education,” Contra Costa County Department of Education spokesperson Peggy Marshburn says in an email. “But … the lead agency responsible for the safety and security of the students in juvenile hall is the Department of Probation.” In its motion to dismiss the lawsuit, the Department of Probation meanwhile says it has no control over the practices of the Department of Education. In its statement of interest, the Obama administration told the two to quit pointing fingers at each other because both agencies in fact are responsible. Solitary confinement of youth with disabilities amounts to a particularly vicious school-to-prison pipeline operating within the juvenile justice system. When youth in Contra Costa County Juvenile Hall are “suspended” from the detention center’s attached school, they’re commonly held in solitary confinement, where they’re barred from school and rehabilitative programs like anger management classes and group counseling sessions. “Solitary confinement of youth with mental disabilities exacerbates their disability so when they get out of solitary confinement they have a much harder time reintegrating,” says Disability Rights Advocates’ Smith. “As a result, solitary confinement becomes almost a cycle. Youth come out of [isolation] not feeling like it was an effective deterrent, but sometimes even more agitated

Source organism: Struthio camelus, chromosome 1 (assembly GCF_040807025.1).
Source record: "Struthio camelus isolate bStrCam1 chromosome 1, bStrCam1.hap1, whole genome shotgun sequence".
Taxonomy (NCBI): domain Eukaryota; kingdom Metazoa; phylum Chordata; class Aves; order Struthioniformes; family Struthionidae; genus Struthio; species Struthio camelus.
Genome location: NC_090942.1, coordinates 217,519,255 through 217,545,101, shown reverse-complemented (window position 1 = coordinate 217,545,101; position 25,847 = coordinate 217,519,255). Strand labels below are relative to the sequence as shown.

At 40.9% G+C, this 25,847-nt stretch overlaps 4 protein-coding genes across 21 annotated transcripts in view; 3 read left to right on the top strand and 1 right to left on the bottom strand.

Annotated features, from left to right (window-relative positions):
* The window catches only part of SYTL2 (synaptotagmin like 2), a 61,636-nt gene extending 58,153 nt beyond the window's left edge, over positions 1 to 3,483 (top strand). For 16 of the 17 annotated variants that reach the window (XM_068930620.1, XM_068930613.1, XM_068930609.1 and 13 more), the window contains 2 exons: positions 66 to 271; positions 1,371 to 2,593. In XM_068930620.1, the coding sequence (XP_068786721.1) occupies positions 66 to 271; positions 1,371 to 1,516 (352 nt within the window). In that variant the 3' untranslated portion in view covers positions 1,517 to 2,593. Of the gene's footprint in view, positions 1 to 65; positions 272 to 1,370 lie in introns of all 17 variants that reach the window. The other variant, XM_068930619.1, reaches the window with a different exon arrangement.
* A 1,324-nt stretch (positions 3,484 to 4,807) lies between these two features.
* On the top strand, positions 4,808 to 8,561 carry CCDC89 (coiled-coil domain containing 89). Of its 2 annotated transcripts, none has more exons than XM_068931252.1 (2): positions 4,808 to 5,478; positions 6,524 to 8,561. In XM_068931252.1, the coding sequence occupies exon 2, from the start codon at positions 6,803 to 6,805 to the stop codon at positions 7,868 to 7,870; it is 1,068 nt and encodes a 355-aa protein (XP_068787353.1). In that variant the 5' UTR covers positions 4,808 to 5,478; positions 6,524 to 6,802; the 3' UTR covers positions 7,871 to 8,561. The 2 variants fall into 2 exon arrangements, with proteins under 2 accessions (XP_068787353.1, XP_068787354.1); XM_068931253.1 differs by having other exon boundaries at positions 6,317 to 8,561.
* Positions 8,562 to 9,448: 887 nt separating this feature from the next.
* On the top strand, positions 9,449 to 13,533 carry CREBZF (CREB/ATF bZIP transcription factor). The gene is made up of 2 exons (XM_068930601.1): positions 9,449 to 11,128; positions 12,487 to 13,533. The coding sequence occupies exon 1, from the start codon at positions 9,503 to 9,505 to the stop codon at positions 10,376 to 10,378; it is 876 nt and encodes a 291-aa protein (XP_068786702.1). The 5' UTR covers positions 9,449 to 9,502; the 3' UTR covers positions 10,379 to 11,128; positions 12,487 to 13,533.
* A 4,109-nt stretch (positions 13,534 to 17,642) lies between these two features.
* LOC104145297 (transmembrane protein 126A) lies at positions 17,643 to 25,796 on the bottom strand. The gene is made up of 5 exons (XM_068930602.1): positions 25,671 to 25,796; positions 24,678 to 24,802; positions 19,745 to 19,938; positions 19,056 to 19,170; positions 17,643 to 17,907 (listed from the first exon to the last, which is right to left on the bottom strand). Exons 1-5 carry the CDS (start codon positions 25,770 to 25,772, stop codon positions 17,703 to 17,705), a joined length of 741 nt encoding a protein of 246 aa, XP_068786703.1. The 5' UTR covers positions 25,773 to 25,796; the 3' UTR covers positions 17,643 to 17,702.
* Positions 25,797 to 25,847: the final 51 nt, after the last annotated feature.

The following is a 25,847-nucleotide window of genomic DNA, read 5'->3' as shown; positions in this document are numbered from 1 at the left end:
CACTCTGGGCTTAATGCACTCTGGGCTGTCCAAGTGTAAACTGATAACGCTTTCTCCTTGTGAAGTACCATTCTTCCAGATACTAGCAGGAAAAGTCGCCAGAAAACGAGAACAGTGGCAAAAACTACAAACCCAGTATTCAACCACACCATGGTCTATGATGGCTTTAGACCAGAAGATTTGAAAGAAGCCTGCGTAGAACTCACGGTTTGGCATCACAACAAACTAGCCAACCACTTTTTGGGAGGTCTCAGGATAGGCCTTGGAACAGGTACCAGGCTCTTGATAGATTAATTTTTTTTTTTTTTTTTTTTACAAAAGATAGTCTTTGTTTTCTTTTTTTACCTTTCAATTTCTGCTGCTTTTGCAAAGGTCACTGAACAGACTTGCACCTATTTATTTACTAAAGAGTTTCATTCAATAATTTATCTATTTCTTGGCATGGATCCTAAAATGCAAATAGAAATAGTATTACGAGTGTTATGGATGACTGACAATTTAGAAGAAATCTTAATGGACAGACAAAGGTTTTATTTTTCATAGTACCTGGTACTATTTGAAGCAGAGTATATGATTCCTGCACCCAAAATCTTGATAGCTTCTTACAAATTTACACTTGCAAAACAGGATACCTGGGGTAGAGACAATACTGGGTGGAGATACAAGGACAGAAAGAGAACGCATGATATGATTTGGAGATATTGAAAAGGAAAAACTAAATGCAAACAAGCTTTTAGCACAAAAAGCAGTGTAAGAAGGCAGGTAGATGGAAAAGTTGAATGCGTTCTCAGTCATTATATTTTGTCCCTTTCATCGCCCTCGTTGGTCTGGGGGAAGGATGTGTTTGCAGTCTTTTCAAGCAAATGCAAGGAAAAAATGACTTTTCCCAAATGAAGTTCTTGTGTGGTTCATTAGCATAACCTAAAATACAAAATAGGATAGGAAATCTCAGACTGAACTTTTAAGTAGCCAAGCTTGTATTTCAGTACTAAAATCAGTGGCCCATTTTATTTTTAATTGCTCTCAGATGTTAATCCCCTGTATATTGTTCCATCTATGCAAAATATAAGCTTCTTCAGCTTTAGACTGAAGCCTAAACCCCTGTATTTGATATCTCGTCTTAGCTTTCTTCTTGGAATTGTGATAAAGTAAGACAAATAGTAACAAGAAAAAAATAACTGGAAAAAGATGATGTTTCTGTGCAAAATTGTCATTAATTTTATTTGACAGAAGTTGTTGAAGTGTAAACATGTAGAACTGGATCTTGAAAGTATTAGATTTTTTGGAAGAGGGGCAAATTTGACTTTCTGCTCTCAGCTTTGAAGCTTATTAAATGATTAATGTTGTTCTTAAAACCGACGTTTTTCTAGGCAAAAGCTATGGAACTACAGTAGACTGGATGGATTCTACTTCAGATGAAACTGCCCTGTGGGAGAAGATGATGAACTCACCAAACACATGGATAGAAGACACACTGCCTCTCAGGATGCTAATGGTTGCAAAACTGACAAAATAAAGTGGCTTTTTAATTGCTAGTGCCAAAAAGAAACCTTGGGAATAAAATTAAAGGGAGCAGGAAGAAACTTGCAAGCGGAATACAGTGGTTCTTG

than before they went in.” And without access to resources to keep up with their schoolwork, their chances of graduating from high school on time or at all dwindle. What advocates fear is that the juvenile justice system begins to operate as a feeder of young people, denied access to appropriate mental health care and education, from the juvenile to the adult correctional system. Others are picking up on the message. The Senate recently convened its second-ever hearing on the practice. And New York state has announced sweeping reforms that will scale back the use of solitary confinement for youth, pregnant inmates and those with disabilities. After years of advocacy, state corrections departments and legislatures, including those in Texas, California and Colorado are reconsidering the utility of solitary confinement, all of which makes the Obama administration’s actions more timely, say advocates. “For the first time in decades the Civil Rights Division of the Department of Justice has become quite active under the Obama administration especially regarding issues of solitary confinement with people with disabilities,” says the ACLU’s Fettig. “It’s a national reckoning. The country is now reflecting on what exactly happens behind prison walls.” New American Media